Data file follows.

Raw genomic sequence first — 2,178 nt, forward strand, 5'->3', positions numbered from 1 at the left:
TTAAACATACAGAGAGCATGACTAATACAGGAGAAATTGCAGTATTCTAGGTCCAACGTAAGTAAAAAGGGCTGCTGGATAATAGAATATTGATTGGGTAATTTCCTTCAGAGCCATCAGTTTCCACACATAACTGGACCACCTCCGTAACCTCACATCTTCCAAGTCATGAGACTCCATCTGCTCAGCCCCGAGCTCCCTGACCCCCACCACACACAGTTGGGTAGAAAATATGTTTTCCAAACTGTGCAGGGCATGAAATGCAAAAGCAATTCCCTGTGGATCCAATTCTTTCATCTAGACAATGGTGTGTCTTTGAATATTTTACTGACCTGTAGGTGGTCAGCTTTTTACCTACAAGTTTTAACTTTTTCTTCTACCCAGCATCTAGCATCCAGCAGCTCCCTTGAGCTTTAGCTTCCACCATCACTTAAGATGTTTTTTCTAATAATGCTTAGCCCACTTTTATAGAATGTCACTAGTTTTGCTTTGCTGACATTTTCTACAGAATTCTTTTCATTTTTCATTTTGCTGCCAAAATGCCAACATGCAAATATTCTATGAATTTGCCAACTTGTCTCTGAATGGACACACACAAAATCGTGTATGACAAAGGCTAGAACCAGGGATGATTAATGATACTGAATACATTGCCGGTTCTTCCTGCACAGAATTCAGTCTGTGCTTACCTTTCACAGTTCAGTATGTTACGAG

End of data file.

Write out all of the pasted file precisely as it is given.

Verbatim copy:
Raw genomic sequence first — 2,178 nt, forward strand, 5'->3', positions numbered from 1 at the left:
TTAAACATACAGAGAGCATGACTAATACAGGAGAAATTGCAGTATTCTAGGTCCAACGTAAGTAAAAAGGGCTGCTGGATAATAGAATATTGATTGGGTAATTTCCTTCAGAGCCATCAGTTTCCACACATAACTGGACCACCTCCGTAACCTCACATCTTCCAAGTCATGAGACTCCATCTGCTCAGCCCCGAGCTCCCTGACCCCCACCACACACAGTTGGGTAGAAAATATGTTTTCCAAACTGTGCAGGGCATGAAATGCAAAAGCAATTCCCTGTGGATCCAATTCTTTCATCTAGACAATGGTGTGTCTTTGAATATTTTACTGACCTGTAGGTGGTCAGCTTTTTACCTACAAGTTTTAACTTTTTCTTCTACCCAGCATCTAGCATCCAGCAGCTCCCTTGAGCTTTAGCTTCCACCATCACTTAAGATGTTTTTTCTAATAATGCTTAGCCCACTTTTATAGAATGTCACTAGTTTTGCTTTGCTGACATTTTCTACAGAATTCTTTTCATTTTTCATTTTGCTGCCAAAATGCCAACATGCAAATATTCTATGAATTTGCCAACTTGTCTCTGAATGGACACACACAAAATCGTGTATGACAAAGGCTAGAACCAGGGATGATTAATGATACTGAATACATTGCCGGTTCTTCCTGCACAGAATTCAGTCTGTGCTTACCTTTCACAGTTCAGTATGTTACGAG